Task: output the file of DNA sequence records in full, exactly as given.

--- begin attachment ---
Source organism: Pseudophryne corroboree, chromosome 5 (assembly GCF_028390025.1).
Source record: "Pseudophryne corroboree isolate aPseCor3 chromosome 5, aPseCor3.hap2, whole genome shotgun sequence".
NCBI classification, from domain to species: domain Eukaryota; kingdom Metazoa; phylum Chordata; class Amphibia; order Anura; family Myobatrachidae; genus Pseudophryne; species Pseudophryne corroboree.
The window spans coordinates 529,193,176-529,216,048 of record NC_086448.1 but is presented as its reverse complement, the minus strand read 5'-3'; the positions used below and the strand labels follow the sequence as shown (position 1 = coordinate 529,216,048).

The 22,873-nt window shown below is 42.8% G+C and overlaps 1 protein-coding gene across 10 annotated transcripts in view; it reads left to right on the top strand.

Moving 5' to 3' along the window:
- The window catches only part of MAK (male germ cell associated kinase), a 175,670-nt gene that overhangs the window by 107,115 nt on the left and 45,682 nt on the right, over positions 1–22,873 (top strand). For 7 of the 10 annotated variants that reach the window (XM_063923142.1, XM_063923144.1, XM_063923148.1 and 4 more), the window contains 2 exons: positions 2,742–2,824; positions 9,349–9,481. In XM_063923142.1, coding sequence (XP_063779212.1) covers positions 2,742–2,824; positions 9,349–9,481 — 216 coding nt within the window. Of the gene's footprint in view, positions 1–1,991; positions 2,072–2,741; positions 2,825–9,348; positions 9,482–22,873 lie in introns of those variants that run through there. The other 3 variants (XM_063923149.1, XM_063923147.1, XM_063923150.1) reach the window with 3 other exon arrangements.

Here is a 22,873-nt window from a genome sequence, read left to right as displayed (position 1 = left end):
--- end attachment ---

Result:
Source organism: Pseudophryne corroboree, chromosome 5 (assembly GCF_028390025.1).
Source record: "Pseudophryne corroboree isolate aPseCor3 chromosome 5, aPseCor3.hap2, whole genome shotgun sequence".
NCBI classification, from domain to species: domain Eukaryota; kingdom Metazoa; phylum Chordata; class Amphibia; order Anura; family Myobatrachidae; genus Pseudophryne; species Pseudophryne corroboree.
The window spans coordinates 529,193,176-529,216,048 of record NC_086448.1 but is presented as its reverse complement, the minus strand read 5'-3'; the positions used below and the strand labels follow the sequence as shown (position 1 = coordinate 529,216,048).

The 22,873-nt window shown below is 42.8% G+C and overlaps 1 protein-coding gene across 10 annotated transcripts in view; it reads left to right on the top strand.

Moving 5' to 3' along the window:
- The window catches only part of MAK (male germ cell associated kinase), a 175,670-nt gene that overhangs the window by 107,115 nt on the left and 45,682 nt on the right, over positions 1–22,873 (top strand). For 7 of the 10 annotated variants that reach the window (XM_063923142.1, XM_063923144.1, XM_063923148.1 and 4 more), the window contains 2 exons: positions 2,742–2,824; positions 9,349–9,481. In XM_063923142.1, coding sequence (XP_063779212.1) covers positions 2,742–2,824; positions 9,349–9,481 — 216 coding nt within the window. Of the gene's footprint in view, positions 1–1,991; positions 2,072–2,741; positions 2,825–9,348; positions 9,482–22,873 lie in introns of those variants that run through there. The other 3 variants (XM_063923149.1, XM_063923147.1, XM_063923150.1) reach the window with 3 other exon arrangements.

Here is a 22,873-nt window from a genome sequence, read left to right as displayed (position 1 = left end):